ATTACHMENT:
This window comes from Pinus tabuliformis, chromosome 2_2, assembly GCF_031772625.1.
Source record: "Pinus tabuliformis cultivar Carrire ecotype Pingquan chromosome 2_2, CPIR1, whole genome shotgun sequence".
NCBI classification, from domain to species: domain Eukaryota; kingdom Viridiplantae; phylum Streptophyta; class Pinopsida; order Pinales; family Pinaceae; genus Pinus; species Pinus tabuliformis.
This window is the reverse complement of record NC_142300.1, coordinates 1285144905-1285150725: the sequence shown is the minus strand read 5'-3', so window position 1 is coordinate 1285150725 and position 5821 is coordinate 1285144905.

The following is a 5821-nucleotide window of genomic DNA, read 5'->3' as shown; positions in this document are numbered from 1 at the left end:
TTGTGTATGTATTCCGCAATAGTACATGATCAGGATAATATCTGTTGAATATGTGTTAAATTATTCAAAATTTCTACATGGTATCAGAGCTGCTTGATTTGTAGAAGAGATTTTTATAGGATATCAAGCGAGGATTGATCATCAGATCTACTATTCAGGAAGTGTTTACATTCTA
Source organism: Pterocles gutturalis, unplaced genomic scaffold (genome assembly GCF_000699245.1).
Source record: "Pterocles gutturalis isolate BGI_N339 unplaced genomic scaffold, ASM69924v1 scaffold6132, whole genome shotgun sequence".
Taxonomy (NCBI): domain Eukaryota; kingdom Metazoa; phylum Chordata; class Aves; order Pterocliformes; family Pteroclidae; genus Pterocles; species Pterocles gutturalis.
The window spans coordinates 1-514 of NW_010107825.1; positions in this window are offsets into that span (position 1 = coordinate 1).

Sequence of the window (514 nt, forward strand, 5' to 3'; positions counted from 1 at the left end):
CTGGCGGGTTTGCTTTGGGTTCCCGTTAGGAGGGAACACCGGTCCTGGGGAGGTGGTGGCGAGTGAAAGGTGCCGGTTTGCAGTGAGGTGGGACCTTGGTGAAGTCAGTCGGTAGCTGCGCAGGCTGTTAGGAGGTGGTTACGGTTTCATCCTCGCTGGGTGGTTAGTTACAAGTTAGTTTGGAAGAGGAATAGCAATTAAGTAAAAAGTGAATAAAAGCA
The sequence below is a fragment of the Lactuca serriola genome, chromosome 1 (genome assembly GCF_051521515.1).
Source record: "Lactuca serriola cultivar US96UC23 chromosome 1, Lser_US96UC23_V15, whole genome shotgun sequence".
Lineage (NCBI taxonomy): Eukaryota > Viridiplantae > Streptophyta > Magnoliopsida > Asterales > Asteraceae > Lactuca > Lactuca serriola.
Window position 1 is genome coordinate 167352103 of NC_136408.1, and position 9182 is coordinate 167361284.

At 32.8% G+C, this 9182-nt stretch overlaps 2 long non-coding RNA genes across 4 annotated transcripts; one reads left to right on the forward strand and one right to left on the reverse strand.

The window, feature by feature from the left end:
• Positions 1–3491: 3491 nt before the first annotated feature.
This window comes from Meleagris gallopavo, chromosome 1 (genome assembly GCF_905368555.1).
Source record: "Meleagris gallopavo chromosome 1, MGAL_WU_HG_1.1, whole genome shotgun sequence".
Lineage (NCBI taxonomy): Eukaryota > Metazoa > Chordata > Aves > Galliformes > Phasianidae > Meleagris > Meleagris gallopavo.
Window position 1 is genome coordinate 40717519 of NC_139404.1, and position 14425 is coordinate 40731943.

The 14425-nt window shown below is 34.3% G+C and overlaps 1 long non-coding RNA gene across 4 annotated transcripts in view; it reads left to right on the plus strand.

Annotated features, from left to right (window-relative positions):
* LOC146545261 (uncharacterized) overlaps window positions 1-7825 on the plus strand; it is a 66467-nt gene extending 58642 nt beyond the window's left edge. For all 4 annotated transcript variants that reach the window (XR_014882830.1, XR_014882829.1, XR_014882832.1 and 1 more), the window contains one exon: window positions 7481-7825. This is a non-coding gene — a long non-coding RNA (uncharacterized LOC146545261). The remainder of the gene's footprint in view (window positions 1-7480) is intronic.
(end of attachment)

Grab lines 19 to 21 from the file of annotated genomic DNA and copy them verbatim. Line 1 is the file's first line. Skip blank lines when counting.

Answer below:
• Positions 1–3491: 3491 nt before the first annotated feature.
This window comes from Meleagris gallopavo, chromosome 1 (genome assembly GCF_905368555.1).
Source record: "Meleagris gallopavo chromosome 1, MGAL_WU_HG_1.1, whole genome shotgun sequence".